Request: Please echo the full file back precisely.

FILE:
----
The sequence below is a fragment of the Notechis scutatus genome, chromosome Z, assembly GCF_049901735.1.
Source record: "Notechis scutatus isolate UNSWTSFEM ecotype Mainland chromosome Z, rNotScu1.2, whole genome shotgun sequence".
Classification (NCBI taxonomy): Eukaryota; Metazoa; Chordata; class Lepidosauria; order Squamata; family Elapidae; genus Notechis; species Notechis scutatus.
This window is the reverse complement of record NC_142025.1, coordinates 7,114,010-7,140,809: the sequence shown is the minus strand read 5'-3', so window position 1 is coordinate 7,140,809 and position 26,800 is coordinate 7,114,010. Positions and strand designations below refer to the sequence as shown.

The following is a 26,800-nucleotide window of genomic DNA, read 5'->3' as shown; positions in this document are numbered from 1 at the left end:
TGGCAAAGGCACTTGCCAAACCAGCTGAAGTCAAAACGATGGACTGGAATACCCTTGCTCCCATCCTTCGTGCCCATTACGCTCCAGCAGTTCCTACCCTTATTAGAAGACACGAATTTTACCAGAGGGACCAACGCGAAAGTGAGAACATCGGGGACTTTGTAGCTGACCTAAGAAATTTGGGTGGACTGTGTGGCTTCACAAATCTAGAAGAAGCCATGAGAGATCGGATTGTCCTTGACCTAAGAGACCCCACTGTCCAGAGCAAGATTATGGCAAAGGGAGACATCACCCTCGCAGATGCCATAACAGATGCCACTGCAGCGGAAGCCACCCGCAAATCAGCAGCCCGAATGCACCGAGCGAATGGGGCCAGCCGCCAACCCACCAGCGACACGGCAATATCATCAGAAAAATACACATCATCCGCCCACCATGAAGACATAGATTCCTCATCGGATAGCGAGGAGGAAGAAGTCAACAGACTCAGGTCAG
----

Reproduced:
The sequence below is a fragment of the Notechis scutatus genome, chromosome Z, assembly GCF_049901735.1.
Source record: "Notechis scutatus isolate UNSWTSFEM ecotype Mainland chromosome Z, rNotScu1.2, whole genome shotgun sequence".
Classification (NCBI taxonomy): Eukaryota; Metazoa; Chordata; class Lepidosauria; order Squamata; family Elapidae; genus Notechis; species Notechis scutatus.
This window is the reverse complement of record NC_142025.1, coordinates 7,114,010-7,140,809: the sequence shown is the minus strand read 5'-3', so window position 1 is coordinate 7,140,809 and position 26,800 is coordinate 7,114,010. Positions and strand designations below refer to the sequence as shown.

The following is a 26,800-nucleotide window of genomic DNA, read 5'->3' as shown; positions in this document are numbered from 1 at the left end:
TGGCAAAGGCACTTGCCAAACCAGCTGAAGTCAAAACGATGGACTGGAATACCCTTGCTCCCATCCTTCGTGCCCATTACGCTCCAGCAGTTCCTACCCTTATTAGAAGACACGAATTTTACCAGAGGGACCAACGCGAAAGTGAGAACATCGGGGACTTTGTAGCTGACCTAAGAAATTTGGGTGGACTGTGTGGCTTCACAAATCTAGAAGAAGCCATGAGAGATCGGATTGTCCTTGACCTAAGAGACCCCACTGTCCAGAGCAAGATTATGGCAAAGGGAGACATCACCCTCGCAGATGCCATAACAGATGCCACTGCAGCGGAAGCCACCCGCAAATCAGCAGCCCGAATGCACCGAGCGAATGGGGCCAGCCGCCAACCCACCAGCGACACGGCAATATCATCAGAAAAATACACATCATCCGCCCACCATGAAGACATAGATTCCTCATCGGATAGCGAGGAGGAAGAAGTCAACAGACTCAGGTCAG